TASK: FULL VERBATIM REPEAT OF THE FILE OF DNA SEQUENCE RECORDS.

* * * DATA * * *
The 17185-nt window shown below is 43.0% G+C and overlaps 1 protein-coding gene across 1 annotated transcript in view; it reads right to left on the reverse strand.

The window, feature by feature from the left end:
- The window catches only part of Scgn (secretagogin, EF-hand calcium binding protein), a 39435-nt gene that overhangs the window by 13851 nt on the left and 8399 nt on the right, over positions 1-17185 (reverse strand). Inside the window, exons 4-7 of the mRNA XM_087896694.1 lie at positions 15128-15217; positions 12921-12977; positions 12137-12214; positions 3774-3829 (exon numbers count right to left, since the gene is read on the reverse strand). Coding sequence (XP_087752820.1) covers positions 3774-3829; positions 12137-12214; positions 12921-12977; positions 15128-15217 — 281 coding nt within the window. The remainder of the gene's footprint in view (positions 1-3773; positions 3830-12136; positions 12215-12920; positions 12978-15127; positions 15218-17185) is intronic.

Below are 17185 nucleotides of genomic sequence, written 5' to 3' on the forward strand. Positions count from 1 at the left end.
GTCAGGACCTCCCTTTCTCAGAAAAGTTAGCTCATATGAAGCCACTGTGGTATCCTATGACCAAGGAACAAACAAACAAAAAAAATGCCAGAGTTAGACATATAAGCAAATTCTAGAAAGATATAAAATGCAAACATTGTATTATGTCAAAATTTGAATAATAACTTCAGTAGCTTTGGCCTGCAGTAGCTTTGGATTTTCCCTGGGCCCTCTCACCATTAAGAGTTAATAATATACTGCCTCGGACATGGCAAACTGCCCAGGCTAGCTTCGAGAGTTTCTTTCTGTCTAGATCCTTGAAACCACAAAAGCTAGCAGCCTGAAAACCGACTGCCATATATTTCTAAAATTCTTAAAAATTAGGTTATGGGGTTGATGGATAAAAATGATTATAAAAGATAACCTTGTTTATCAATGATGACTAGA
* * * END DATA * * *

The 17185-nt window shown below is 43.0% G+C and overlaps 1 protein-coding gene across 1 annotated transcript in view; it reads right to left on the reverse strand.

The window, feature by feature from the left end:
- The window catches only part of Scgn (secretagogin, EF-hand calcium binding protein), a 39435-nt gene that overhangs the window by 13851 nt on the left and 8399 nt on the right, over positions 1-17185 (reverse strand). Inside the window, exons 4-7 of the mRNA XM_087896694.1 lie at positions 15128-15217; positions 12921-12977; positions 12137-12214; positions 3774-3829 (exon numbers count right to left, since the gene is read on the reverse strand). Coding sequence (XP_087752820.1) covers positions 3774-3829; positions 12137-12214; positions 12921-12977; positions 15128-15217 — 281 coding nt within the window. The remainder of the gene's footprint in view (positions 1-3773; positions 3830-12136; positions 12215-12920; positions 12978-15127; positions 15218-17185) is intronic.

Below are 17185 nucleotides of genomic sequence, written 5' to 3' on the forward strand. Positions count from 1 at the left end.
GTCAGGACCTCCCTTTCTCAGAAAAGTTAGCTCATATGAAGCCACTGTGGTATCCTATGACCAAGGAACAAACAAACAAAAAAAATGCCAGAGTTAGACATATAAGCAAATTCTAGAAAGATATAAAATGCAAACATTGTATTATGTCAAAATTTGAATAATAACTTCAGTAGCTTTGGCCTGCAGTAGCTTTGGATTTTCCCTGGGCCCTCTCACCATTAAGAGTTAATAATATACTGCCTCGGACATGGCAAACTGCCCAGGCTAGCTTCGAGAGTTTCTTTCTGTCTAGATCCTTGAAACCACAAAAGCTAGCAGCCTGAAAACCGACTGCCATATATTTCTAAAATTCTTAAAAATTAGGTTATGGGGTTGATGGATAAAAATGATTATAAAAGATAACCTTGTTTATCAATGATGACTAGA